The in-house research team not only stays on top of the latest research, but conducts research projects of their own to address challenges in our forests.
Working forests are healthy and vibrant not due to luck or chance but rather because of a growing body of scientific knowledge that supports thriving pine trees, clean watersheds and diverse plant and animal species on active forestlands.
For 75 years, Rayonier has invested in its in-house Forest Research Center, where scientists have studied trees and forests down to the genetic level. The Center is one of only two industry-led research teams in the country.
“There’s been a lot of improvement to forestry as we’ve learned more about biology and that’s really where the team comes in,” says Trevor Host, Research & Development Coordinator at the Research Center. “We take what we’ve learned from experiments and make that operational. We still have research notes from the ’70s that we reference today.”
The Three Roles of Rayonier’s Forest Researchers
As the team has grown, it has taken on three key roles:
1) Breed and test tree families for the best growth and quality
2) Research all aspects of forest management and put the results into action throughout the company
3) Enforce sustainability certification standards, including record-keeping and staff training
The team, which works out of our office in Yulee and in various Rayonier offices across the U.S., collaborates with university scientists on cooperative efforts: Rayonier provides the land, labor, and other resources for large-scale research projects that scientists from industry and academia work on together.
But team members also create their own research projects in response to questions that come up within the company, usually from front-line forest managers who need help with specific challenges.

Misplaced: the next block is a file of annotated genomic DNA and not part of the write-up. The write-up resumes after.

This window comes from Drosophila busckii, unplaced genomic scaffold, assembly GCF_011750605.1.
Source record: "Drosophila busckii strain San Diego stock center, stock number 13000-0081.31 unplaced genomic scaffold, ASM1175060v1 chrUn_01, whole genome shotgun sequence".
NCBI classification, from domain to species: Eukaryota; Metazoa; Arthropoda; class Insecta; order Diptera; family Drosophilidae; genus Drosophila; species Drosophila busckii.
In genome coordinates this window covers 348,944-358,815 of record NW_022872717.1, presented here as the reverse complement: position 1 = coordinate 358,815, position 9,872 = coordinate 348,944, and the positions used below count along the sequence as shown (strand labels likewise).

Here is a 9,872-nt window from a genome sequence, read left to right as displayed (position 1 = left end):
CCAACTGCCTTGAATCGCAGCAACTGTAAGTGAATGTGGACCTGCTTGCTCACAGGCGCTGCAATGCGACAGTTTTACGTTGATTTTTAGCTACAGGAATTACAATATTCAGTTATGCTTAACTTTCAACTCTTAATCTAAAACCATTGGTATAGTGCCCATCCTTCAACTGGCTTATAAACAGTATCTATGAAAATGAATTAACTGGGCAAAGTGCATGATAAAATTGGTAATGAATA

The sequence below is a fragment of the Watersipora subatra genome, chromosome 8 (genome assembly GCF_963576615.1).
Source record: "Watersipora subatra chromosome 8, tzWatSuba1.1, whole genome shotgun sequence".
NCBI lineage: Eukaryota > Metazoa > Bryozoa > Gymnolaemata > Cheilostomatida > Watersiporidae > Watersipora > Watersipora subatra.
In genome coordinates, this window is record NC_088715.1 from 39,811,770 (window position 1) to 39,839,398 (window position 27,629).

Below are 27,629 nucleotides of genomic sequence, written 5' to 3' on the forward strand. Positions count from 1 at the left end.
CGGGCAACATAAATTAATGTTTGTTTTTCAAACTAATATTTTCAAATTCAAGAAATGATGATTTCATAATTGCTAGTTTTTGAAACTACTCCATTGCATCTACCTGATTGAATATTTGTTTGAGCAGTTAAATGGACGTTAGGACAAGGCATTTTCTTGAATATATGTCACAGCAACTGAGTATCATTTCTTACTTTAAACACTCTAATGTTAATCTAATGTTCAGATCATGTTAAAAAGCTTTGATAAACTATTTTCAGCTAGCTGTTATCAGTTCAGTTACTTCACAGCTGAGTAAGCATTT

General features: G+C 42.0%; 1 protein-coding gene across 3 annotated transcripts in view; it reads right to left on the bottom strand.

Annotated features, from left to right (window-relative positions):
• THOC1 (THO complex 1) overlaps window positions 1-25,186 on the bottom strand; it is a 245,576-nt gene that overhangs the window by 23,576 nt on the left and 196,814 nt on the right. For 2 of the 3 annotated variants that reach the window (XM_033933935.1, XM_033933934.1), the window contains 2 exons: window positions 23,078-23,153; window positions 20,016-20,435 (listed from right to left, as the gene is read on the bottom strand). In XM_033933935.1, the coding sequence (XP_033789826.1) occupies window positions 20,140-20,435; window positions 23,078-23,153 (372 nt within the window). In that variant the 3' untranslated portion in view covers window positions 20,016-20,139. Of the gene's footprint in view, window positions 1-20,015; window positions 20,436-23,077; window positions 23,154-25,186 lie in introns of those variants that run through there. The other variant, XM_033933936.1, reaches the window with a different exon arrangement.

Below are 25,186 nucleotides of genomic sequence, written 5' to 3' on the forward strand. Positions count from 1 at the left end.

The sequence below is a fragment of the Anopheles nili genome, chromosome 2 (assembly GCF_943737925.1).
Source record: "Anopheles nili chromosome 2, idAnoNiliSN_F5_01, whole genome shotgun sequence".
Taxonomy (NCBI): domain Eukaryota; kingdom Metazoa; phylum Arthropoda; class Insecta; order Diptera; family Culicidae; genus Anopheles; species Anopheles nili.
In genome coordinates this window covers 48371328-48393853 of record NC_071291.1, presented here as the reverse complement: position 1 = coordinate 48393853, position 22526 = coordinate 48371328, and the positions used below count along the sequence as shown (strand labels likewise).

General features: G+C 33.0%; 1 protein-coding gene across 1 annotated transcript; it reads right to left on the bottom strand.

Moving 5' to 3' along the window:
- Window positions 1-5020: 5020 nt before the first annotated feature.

Three team members share their experiences working at the Forest Research Center:
Kirk McEachern—Senior Manager, Forest Productivity & Sustainability Group
Kirk’s knowledge of forest health is literally deeply rooted–he studied soil science in college and graduate school before starting his career as a soil cartographer, in which he mapped soil types and distribution for local, state and federal government projects.
Kirk says it wasn’t long before he “morphed” and started working on trees in the forestry industry, where he’s been for 27 years. He has worked on everything—hybrid poplars, hardwoods, yellow pines—and brings decades of experience to his role as manager of the Forest Productivity and Sustainability Group.
His main role is to support front-line foresters and other decision-makers throughout the company on all aspects of forest management. For example, if a forester has a problem with disease in a stand of pine trees, Kirk and his team provide current scientific insights to help guide decisions.
Kirk also oversees environmental compliance efforts, including the company’s voluntary commitment to its Sustainable Forestry Initiative (SFI) Forest Management certification. Kirk trains employees on compliance and record-keeping requirements in an effort to protect water quality, biodiversity, wildlife habitat and at-risk species. SFI’s stringent requirements are independently audited and require meticulous documentation.
This breadth of responsibilities has been rewarding for Kirk, who says Rayonier has given him the opportunity to grow in his career. He hopes to pass his knowledge on to the incoming generation of scientists.
“I very much enjoy sharing what we have collectively learned and understand about forest management to those just starting their careers,” Kirk says. “The industry generally is experiencing a lot of change in age distribution and Rayonier is no different. The challenge is to codify and not lose what we have learned over the previous 75 years.”